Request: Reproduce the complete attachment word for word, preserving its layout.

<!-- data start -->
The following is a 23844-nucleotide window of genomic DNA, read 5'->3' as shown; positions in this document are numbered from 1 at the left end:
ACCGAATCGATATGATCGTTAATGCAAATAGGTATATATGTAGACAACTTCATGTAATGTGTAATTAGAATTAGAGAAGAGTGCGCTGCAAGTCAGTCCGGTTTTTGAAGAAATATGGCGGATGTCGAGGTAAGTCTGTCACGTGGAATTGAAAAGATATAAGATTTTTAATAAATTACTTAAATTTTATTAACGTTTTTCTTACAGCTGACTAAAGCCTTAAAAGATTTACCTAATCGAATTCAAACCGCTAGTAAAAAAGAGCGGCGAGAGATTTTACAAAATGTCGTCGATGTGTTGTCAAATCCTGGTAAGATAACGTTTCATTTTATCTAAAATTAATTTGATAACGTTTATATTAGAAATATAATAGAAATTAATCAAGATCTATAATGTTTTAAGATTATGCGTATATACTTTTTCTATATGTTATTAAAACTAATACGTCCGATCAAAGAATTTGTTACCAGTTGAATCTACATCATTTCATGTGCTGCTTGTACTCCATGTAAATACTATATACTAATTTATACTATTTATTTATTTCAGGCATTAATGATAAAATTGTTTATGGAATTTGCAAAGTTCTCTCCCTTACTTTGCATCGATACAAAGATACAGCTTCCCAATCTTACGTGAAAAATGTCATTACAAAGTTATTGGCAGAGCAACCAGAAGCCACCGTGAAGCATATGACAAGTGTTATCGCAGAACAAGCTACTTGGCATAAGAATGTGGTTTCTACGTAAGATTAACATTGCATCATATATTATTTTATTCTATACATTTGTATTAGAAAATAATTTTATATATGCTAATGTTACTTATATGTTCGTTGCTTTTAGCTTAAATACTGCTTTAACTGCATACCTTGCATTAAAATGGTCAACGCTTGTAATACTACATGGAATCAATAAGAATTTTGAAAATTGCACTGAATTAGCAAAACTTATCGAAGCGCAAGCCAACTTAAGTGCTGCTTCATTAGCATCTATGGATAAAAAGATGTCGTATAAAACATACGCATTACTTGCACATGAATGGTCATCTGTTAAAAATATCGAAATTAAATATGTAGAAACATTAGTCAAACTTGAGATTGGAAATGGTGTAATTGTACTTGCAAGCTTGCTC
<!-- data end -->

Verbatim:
The following is a 23844-nucleotide window of genomic DNA, read 5'->3' as shown; positions in this document are numbered from 1 at the left end:
ACCGAATCGATATGATCGTTAATGCAAATAGGTATATATGTAGACAACTTCATGTAATGTGTAATTAGAATTAGAGAAGAGTGCGCTGCAAGTCAGTCCGGTTTTTGAAGAAATATGGCGGATGTCGAGGTAAGTCTGTCACGTGGAATTGAAAAGATATAAGATTTTTAATAAATTACTTAAATTTTATTAACGTTTTTCTTACAGCTGACTAAAGCCTTAAAAGATTTACCTAATCGAATTCAAACCGCTAGTAAAAAAGAGCGGCGAGAGATTTTACAAAATGTCGTCGATGTGTTGTCAAATCCTGGTAAGATAACGTTTCATTTTATCTAAAATTAATTTGATAACGTTTATATTAGAAATATAATAGAAATTAATCAAGATCTATAATGTTTTAAGATTATGCGTATATACTTTTTCTATATGTTATTAAAACTAATACGTCCGATCAAAGAATTTGTTACCAGTTGAATCTACATCATTTCATGTGCTGCTTGTACTCCATGTAAATACTATATACTAATTTATACTATTTATTTATTTCAGGCATTAATGATAAAATTGTTTATGGAATTTGCAAAGTTCTCTCCCTTACTTTGCATCGATACAAAGATACAGCTTCCCAATCTTACGTGAAAAATGTCATTACAAAGTTATTGGCAGAGCAACCAGAAGCCACCGTGAAGCATATGACAAGTGTTATCGCAGAACAAGCTACTTGGCATAAGAATGTGGTTTCTACGTAAGATTAACATTGCATCATATATTATTTTATTCTATACATTTGTATTAGAAAATAATTTTATATATGCTAATGTTACTTATATGTTCGTTGCTTTTAGCTTAAATACTGCTTTAACTGCATACCTTGCATTAAAATGGTCAACGCTTGTAATACTACATGGAATCAATAAGAATTTTGAAAATTGCACTGAATTAGCAAAACTTATCGAAGCGCAAGCCAACTTAAGTGCTGCTTCATTAGCATCTATGGATAAAAAGATGTCGTATAAAACATACGCATTACTTGCACATGAATGGTCATCTGTTAAAAATATCGAAATTAAATATGTAGAAACATTAGTCAAACTTGAGATTGGAAATGGTGTAATTGTACTTGCAAGCTTGCTC